USDOT to study future southeast railroad network
RALEIGH, N.C. — USDOT Secretary Anthony Foxx announced last month that a federally-led regional study will be conducted to develop a shared, workable vision for a Southeast passenger rail network. Secretary Foxx noted that:
“A world-class passenger rail network in our fastest-growing regions is no luxury; it’s a necessity.
[The US Department of Transportation] will undertake a … planning effort to create a shared, workable vision for a Southeast passenger rail network that connects Washington, DC to Richmond, to Charlotte, to Raleigh, and to Atlanta. These are cities that –like their Northeast Corridor counterparts– are business and population centers between which people need a travel option beyond crowded highways and airplanes.”
The planning process will help establish a common, long-term vision for intrastate and regional passenger rail services based upon existing conditions, projections of future travel demand, and the optimal role for the rail network with multi-modal connections.
The study was awarded in response to a Statement of Interest submitted to the Federal Railroad Administration (FRA) by the N.C. Department of Transportation on behalf of the District of Columbia, Virginia, North Carolina, South Carolina, Georgia, and Florida. The study will build upon work already completed by these partners as well as the Virginia-North Carolina Interstate Rail Compact.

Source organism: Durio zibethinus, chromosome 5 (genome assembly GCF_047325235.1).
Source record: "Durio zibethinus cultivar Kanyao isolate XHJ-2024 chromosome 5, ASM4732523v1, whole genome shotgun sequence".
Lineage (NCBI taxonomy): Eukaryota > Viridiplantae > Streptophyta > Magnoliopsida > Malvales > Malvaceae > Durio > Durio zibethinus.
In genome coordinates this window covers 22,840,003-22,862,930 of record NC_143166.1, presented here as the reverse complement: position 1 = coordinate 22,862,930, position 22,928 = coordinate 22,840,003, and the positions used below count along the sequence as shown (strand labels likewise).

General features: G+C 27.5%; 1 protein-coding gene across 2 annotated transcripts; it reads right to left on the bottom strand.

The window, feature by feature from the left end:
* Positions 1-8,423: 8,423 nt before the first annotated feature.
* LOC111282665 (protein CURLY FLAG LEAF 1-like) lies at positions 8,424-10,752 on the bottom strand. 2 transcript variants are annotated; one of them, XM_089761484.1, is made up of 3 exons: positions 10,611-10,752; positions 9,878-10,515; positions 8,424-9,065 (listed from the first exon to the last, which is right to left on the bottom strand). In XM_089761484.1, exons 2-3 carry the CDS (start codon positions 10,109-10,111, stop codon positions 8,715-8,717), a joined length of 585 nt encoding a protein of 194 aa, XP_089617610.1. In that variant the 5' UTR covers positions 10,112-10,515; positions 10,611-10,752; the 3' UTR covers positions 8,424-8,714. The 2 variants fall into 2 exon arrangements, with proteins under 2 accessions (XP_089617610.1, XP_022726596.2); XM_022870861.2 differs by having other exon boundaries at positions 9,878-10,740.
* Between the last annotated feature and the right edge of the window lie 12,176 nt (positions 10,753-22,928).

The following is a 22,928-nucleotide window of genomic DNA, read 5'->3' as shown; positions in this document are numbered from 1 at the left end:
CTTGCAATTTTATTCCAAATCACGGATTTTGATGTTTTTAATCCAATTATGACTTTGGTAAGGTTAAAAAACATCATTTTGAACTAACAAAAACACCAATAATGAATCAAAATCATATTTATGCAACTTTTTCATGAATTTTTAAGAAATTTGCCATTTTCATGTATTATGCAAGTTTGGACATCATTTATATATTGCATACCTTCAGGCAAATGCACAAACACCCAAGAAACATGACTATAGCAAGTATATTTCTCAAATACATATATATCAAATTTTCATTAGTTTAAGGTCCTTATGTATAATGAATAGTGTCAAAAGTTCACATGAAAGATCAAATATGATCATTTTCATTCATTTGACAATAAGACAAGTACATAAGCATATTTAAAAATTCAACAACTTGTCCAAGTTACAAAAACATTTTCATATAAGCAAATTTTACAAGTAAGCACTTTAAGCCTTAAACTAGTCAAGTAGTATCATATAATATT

The study will be led by FRA and a consultant team with input from multiple stakeholders including state departments of transportation, state and regional economic development organizations, chambers of commerce, Class I, regional, and short line railroad operators, regional and select local planning organizations, select regional and local transit operators, and rail advocacy groups.
Through stakeholder dialogue and engagement, the study will develop an implementable vision for the role of rail in providing transportation options between growing business and population centers, and in promoting economic development in the Southeast.